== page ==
This holiday season, as we wandered about doing our Christmas shopping, I became very aware of two conflicting elements that seemed to be competing: a desire for individuality and a desire to be up on whatever everyone else is into.

Among the gift offerings I saw frequently repeated was some variation on the classic charm bracelet.  Sometimes a necklace – rather than just a bracelet – was being promoted.  I saw a nifty locket that opened so that tiny charms could be inserted inside to create a sort of medicine pouch of emblems significant to the individual wearer.

Nor was this desire for individuality restricted to jewelry.  Michael’s craft store (a chain here in the U.S.) was encouraging people to buy charms and make them into pictures – for example, a Christmas tree shape, made from a dozen or more different charms.

Christmas tree ornaments into which a photo could be inserted were popular, as were kits that could be used to make an ornament featuring a pet’s paw print or child’s handprint.  Catalogs promoted gifts personalized with monograms or mix and match shopping for anything from soaps to candies to coffees – to give the gift “that personal touch.”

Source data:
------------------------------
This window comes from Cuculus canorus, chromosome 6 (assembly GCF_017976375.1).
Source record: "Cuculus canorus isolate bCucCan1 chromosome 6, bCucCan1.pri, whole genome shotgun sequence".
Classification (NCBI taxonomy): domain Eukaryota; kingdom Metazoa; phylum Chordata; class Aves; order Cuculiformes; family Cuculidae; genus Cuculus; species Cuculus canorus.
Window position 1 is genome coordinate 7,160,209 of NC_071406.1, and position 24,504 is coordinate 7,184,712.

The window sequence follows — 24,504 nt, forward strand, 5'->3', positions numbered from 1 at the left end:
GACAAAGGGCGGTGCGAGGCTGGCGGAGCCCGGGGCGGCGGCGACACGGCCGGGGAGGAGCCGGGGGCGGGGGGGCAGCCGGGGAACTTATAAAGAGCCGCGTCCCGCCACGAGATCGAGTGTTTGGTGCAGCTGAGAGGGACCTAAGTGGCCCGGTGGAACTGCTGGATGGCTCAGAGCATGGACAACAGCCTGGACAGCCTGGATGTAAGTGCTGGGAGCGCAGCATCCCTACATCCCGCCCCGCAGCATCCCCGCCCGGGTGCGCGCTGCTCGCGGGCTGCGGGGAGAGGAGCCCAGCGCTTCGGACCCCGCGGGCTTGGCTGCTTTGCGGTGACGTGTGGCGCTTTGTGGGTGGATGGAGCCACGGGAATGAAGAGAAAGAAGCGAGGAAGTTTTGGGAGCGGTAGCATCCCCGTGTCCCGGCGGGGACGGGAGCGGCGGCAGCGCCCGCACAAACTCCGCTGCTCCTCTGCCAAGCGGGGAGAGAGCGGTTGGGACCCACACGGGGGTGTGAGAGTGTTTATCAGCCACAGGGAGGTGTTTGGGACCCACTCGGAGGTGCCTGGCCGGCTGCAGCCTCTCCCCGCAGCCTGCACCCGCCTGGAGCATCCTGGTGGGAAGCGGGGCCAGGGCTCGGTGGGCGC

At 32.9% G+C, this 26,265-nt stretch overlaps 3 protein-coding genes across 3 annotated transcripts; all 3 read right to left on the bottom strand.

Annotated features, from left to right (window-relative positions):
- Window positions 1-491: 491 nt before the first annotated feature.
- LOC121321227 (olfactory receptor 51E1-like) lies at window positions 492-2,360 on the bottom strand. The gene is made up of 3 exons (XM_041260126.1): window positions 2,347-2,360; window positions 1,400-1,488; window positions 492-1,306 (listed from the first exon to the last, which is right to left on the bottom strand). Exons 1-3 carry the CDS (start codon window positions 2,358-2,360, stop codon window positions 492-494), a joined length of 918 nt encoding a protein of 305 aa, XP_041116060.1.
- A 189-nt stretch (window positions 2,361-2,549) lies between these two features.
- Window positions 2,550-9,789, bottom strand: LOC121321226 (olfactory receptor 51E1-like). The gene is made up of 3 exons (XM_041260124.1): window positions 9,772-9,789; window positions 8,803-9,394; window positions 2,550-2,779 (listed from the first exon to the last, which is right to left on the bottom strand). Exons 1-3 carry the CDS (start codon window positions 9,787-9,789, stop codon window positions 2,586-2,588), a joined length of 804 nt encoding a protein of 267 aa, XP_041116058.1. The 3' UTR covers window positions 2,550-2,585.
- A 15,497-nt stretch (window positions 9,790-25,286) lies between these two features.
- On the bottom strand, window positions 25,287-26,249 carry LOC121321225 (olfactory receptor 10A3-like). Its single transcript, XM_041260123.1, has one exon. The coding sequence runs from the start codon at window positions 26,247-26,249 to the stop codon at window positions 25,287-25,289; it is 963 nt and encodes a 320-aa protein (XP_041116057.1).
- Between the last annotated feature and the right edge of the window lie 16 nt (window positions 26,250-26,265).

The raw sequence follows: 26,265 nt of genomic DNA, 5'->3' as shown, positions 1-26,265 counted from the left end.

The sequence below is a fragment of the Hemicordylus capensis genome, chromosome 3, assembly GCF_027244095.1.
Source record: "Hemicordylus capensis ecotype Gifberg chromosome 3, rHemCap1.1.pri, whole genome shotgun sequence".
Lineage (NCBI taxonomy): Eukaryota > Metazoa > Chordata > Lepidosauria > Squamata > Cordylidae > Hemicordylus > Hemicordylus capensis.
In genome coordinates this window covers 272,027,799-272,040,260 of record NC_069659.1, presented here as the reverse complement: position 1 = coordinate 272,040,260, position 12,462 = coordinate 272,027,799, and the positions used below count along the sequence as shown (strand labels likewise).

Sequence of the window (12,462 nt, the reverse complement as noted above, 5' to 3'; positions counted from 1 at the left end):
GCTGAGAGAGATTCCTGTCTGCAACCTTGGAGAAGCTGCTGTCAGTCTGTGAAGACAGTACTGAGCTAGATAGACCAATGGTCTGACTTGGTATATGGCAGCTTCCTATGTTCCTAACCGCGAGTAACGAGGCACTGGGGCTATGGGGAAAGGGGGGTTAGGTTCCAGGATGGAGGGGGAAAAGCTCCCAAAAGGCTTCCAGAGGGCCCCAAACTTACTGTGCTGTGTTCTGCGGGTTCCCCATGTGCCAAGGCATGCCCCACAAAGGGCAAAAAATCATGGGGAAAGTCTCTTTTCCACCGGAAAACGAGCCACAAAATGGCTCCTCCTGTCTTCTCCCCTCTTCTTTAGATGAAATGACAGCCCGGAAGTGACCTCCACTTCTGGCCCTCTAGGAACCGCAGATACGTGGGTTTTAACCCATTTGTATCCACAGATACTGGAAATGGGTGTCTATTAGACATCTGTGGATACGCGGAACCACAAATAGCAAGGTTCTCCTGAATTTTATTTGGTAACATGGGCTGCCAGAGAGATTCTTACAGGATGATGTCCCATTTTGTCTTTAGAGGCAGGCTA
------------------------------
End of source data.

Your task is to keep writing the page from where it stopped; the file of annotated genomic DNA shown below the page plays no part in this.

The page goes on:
I admit, I do a fair amount of my shopping either from artists directly or at arts and crafts stores, so maybe I come across more of this than is usual, but I was impressed by how many ways there were to purchase mass-made items that could then be made more personal with minimal effort.

Side by side with this, however, individuality is competing with those who want these same individuals to make certain they are not left out of the herd.  We see this year-round with websites that inform you, “If you liked this… Then you’ll like that.”  Or “People who purchased this item, also purchased this other item” with the implication that you’re not an individual so much as an element in a specific herd: a wildebeest rather than a zebra, but still one with the herd.

As the year ends, we’re beginning to see a plethora of “best of” lists as well.   Lists that promote the best books, movies, anime, television shows, webcomics, whatever… all imply that in order to be “in” or “hep” or “cool” or “chill” or whatever, you need to be familiar with all of these works, since someone has named them “best.”